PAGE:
‘No, we’re cracking on around Yorkshire afterwards.’
‘You’re not coming back? Hmmm, let me just ring the office…no, she’s not answering. Tell you what, can I print you a couple of singles instead?’
‘That’ll do it. Do you take contactless?’
‘Cards?’ he chuckles, rummaging around underneath his dashboard for a payment machine, ‘I’ve never done those before. Right then, let me figure this out.’
While this exchange is going on, we pick up a stowaway in the shape of a bumble bee. He gamely headbutts the window beside the hiking couple before settling down on the wall beside the bus’s library. Oh yeah, the 351 has a mobile library on board as well, where a well-thumbed copy of Eric Clapton’s autobiography takes pride of place among the twenty or so volumes. I told you it was a bit different.
We set off, heading north and uphill out of Glossop. The road is so egregiously bumpy that we are catapulted from our seats on a couple of occasions, leaving clear space between our backsides and the upholstery from our berths above the rear axle. The landscape along Woodhead Road is scarred and gouged, with boulders as big as our bus embedded deep into the hillsides. Modest waterfalls pour into streams which feed the quintet of reservoirs which hog the centre of the Longdendale valley, while scraggly sheep suckle their lambs on the perilous slopes. The lower reaches are riven with dense tree cover, with a barren scraping of rocks and scree daring scramblers to do their worst higher up.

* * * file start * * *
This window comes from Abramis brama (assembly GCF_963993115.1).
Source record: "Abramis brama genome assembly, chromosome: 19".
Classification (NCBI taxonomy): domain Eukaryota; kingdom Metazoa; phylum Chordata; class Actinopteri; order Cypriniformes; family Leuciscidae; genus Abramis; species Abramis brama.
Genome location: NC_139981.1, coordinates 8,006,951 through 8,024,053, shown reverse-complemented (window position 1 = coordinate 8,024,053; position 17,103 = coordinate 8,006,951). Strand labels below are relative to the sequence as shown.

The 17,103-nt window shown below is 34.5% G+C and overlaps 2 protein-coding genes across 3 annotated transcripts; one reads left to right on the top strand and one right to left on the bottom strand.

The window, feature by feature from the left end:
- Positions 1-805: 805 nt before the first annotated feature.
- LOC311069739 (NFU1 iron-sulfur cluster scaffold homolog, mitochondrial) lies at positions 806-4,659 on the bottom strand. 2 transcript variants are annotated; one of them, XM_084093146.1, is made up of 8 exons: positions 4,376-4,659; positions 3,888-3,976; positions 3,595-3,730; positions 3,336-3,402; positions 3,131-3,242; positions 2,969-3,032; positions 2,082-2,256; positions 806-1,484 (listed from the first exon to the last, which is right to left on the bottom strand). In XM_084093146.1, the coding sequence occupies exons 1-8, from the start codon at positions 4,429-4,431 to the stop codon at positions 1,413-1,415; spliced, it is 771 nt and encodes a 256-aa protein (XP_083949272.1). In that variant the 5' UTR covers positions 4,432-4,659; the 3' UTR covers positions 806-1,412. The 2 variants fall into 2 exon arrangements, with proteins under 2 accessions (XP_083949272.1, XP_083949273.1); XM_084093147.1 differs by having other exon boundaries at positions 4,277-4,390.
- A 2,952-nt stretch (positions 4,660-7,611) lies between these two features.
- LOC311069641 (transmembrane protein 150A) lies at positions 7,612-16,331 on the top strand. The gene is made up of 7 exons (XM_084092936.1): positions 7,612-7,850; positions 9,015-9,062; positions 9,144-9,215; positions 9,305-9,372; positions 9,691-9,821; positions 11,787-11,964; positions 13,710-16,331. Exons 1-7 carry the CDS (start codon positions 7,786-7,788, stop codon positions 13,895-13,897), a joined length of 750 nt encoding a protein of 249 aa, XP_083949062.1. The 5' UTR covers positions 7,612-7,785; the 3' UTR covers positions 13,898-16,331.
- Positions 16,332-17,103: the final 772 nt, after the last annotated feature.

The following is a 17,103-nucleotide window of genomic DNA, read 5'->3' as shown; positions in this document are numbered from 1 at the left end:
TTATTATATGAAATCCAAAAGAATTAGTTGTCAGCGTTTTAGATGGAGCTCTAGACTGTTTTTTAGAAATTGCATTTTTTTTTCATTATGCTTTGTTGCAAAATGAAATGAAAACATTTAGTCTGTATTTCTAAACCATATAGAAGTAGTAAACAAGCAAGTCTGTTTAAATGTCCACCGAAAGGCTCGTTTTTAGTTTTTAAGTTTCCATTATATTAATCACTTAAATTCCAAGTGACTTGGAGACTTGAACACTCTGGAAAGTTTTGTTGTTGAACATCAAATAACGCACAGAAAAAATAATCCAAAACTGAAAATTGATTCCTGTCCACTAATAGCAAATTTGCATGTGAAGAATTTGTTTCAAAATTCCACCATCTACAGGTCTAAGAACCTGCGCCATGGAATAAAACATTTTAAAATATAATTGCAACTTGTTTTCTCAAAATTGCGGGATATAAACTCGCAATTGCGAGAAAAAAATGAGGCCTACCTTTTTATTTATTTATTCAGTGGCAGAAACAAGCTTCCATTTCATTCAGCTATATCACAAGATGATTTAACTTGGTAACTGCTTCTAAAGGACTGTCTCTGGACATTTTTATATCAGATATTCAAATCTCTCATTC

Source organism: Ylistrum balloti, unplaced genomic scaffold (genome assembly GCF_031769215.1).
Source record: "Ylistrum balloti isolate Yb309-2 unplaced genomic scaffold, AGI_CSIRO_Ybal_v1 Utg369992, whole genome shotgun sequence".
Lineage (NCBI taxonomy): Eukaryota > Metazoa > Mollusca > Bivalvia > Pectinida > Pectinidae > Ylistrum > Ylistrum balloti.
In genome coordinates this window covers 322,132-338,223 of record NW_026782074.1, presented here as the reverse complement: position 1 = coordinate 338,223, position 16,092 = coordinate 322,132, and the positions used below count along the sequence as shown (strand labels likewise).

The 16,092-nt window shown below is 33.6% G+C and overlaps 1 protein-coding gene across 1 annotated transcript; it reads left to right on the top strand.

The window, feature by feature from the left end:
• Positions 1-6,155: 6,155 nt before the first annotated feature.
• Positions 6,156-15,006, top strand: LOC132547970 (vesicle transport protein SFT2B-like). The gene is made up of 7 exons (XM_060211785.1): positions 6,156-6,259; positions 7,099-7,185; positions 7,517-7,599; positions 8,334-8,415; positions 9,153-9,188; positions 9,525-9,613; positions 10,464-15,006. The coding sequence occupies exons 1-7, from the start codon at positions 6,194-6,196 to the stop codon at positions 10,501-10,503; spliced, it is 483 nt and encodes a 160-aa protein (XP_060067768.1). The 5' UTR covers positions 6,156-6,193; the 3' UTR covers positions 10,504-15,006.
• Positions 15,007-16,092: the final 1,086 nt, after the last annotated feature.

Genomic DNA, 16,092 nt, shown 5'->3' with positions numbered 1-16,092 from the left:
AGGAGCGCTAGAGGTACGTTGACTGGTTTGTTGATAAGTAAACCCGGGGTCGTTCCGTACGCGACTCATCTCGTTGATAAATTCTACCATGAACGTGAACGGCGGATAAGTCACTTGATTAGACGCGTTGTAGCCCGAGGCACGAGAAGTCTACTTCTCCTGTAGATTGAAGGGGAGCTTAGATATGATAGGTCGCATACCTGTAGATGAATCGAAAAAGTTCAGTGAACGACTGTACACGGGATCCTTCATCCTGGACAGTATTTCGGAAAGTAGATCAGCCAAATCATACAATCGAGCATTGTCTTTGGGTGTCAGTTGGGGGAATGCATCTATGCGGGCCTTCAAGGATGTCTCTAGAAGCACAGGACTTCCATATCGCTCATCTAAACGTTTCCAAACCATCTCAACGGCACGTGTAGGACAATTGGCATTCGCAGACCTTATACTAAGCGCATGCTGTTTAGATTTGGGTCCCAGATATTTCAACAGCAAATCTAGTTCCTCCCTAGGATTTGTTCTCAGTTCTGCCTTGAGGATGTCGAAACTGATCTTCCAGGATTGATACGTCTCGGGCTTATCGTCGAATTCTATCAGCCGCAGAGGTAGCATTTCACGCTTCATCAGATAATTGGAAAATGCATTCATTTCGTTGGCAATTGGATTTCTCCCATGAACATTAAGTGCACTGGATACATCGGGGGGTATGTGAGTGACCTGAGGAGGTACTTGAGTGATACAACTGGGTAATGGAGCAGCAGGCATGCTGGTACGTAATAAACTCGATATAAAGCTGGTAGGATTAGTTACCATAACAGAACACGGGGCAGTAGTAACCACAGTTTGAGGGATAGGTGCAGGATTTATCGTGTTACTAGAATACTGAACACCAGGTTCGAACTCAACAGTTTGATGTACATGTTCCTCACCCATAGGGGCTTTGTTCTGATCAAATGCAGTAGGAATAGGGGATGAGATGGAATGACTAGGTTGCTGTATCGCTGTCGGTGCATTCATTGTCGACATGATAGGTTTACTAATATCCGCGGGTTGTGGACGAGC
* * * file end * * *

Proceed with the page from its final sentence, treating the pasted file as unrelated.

Although we’ve had plenty of rain this past few weeks, Torside Reservoir still hasn’t fully regenerated after last year’s merciless heatwave. We skim close to its banks and see temporary beaches which have been uncovered, magnolia sand leading down to the inviting but treacherous waters.
‘Oh, they’re really nice,’ Eleanor says as we approach a wall of pink bushes by a farm. ‘Hang on, they’re rhododendrons.’